Posted on 29 July 2021
The study, co-authored by Dr Rodrigo Moreno-Serra from University of York’s Centre for Health Economics, included data for more than three million women living across Colombia who were pregnant between 2013 and 2017.
It found that the women were exposed to fewer conflict events on average after the ceasefire began, and this reduction was associated with lower risks of stillbirths and perinatal mortality (when a child dies before or shortly after birth).
In July 2015, a ceasefire was called by the guerrilla group FARC (Fuerzas Armadas Revolucionarias de Colombia), which was later followed by a final peace agreement between the Colombian government and FARC.
In areas with greater incidence of FARC-related conflict violence, stillbirths decreased by up to 9.53 deaths per 1,000 pregnancies, and perinatal mortality decreased by up to 10.69 deaths per 1,000 pregnancies.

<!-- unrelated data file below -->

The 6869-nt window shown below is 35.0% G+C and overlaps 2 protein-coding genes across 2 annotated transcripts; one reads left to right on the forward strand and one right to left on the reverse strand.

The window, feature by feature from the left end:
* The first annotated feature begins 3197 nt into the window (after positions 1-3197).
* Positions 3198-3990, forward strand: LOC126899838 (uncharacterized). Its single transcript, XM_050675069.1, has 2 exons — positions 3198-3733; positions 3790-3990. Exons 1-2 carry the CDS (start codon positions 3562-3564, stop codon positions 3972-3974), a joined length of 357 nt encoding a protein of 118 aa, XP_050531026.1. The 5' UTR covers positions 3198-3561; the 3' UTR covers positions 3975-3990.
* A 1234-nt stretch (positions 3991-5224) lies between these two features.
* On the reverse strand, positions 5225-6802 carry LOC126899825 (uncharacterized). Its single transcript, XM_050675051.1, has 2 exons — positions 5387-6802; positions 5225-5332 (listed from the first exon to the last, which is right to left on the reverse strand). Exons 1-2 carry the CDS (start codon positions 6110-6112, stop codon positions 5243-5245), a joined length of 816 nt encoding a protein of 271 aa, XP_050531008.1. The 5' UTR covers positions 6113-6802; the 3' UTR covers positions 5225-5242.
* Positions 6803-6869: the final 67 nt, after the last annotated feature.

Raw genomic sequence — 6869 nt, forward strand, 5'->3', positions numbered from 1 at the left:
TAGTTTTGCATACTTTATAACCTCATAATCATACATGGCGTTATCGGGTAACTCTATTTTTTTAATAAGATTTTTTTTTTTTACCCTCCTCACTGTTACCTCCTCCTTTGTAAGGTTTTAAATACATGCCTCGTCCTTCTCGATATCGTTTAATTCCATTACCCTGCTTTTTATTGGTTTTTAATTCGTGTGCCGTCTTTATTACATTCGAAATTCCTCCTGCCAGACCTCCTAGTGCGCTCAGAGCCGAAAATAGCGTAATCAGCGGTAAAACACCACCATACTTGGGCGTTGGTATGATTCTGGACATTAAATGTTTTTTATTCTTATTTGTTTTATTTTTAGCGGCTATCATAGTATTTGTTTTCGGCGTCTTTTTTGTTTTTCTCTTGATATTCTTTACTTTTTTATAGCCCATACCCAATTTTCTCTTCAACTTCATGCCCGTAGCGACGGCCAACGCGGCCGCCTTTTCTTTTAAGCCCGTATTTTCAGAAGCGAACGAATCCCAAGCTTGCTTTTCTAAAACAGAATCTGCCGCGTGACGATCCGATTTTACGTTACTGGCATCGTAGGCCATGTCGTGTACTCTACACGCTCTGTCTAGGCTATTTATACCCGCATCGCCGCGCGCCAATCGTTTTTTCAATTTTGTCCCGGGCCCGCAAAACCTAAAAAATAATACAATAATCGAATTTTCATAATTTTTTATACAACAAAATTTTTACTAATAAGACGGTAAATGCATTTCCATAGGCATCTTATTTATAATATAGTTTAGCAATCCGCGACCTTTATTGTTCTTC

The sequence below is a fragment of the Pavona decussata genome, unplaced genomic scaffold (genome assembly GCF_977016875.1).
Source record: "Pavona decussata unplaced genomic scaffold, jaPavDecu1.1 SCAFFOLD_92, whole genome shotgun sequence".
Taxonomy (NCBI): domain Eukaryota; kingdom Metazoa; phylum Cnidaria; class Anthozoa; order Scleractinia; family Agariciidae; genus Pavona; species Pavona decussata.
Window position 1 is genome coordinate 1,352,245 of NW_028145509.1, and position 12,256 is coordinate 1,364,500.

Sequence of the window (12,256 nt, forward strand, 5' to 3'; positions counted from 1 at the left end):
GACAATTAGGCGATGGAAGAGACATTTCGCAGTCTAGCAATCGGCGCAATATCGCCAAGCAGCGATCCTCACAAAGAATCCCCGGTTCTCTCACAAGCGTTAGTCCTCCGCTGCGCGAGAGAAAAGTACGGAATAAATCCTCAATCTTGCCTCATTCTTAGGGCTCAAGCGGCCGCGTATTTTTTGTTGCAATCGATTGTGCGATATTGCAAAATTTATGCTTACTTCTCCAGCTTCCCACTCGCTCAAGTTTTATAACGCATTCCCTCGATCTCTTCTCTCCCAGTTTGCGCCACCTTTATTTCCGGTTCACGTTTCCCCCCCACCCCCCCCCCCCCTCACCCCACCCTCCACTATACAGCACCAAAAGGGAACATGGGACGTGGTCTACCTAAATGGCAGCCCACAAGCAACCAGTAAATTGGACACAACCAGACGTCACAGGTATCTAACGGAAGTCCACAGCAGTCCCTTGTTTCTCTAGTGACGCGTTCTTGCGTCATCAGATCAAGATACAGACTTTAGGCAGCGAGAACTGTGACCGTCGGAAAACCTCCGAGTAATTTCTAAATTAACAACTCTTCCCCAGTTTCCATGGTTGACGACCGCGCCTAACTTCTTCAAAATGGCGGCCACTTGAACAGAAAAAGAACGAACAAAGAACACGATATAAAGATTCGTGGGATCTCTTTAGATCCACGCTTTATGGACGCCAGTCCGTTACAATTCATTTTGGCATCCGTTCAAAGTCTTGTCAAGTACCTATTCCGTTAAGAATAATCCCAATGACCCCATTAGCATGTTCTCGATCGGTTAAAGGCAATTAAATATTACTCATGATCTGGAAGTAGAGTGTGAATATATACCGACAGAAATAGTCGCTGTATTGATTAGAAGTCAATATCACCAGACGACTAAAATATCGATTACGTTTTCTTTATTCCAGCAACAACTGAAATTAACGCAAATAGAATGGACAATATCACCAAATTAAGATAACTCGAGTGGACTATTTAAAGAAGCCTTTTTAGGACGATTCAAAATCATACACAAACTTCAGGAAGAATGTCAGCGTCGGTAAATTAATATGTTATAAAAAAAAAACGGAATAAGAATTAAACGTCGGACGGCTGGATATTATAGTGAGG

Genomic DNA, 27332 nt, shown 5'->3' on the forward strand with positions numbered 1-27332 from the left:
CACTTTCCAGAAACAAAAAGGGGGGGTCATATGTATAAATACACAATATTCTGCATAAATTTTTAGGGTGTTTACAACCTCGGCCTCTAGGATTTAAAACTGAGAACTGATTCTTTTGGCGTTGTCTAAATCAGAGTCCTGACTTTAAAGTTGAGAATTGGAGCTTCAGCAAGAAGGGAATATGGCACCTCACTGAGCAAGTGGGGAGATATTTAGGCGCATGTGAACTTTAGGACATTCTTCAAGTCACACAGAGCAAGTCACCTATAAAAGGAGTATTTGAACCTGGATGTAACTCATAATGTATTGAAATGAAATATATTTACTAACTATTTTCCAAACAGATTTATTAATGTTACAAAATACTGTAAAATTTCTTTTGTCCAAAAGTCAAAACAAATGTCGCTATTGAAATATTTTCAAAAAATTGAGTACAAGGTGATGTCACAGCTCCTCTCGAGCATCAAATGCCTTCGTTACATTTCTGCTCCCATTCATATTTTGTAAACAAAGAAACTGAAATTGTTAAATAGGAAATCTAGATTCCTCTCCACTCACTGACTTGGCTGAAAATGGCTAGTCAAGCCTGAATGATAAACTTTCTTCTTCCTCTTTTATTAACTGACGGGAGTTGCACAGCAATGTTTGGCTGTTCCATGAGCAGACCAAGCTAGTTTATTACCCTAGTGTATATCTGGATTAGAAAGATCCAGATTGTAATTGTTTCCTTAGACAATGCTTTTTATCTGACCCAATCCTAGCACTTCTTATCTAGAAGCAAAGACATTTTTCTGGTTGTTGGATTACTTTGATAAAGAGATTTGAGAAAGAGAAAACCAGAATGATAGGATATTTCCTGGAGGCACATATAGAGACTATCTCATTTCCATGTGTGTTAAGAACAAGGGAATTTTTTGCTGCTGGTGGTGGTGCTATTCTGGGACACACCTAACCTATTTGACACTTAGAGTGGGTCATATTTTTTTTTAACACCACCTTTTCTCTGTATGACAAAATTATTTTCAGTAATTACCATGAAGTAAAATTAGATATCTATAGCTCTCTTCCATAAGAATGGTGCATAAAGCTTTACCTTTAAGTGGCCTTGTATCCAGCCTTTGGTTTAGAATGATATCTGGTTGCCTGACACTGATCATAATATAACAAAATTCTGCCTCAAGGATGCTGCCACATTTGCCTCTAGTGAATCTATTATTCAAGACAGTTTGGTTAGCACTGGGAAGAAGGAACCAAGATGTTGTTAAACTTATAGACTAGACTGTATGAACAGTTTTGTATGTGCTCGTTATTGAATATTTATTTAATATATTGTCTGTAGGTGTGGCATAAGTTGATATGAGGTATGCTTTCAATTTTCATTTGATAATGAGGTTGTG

These findings are in line with other evidence that shows the benefits of reduced exposure to violence during pregnancy, and suggest that the peace process in Colombia is contributing to better population health.
Dr Moreno-Serra said: "The results in our paper uncover some tragic consequences of armed conflicts for population health. We find that, beyond the loss of life amid armed conflicts, exposure to conflict violence is also linked to worse pregnancy outcomes”.
Dr Moreno-Serra added that the negative consequences in terms of stillborn or prematurely dead infants have previously been an ‘invisible’ health issue associated with protracted conflicts. They also say their study has important implications for policy.
“First, it suggests that the de-escalation of violence brought about by the ongoing Colombian peace process has been contributing to better health, and therefore that the peace process in the country should be protected and strengthened. Secondly, it indicates the importance of developing focused health policies that protect pregnant women in contexts of protracted violence.”
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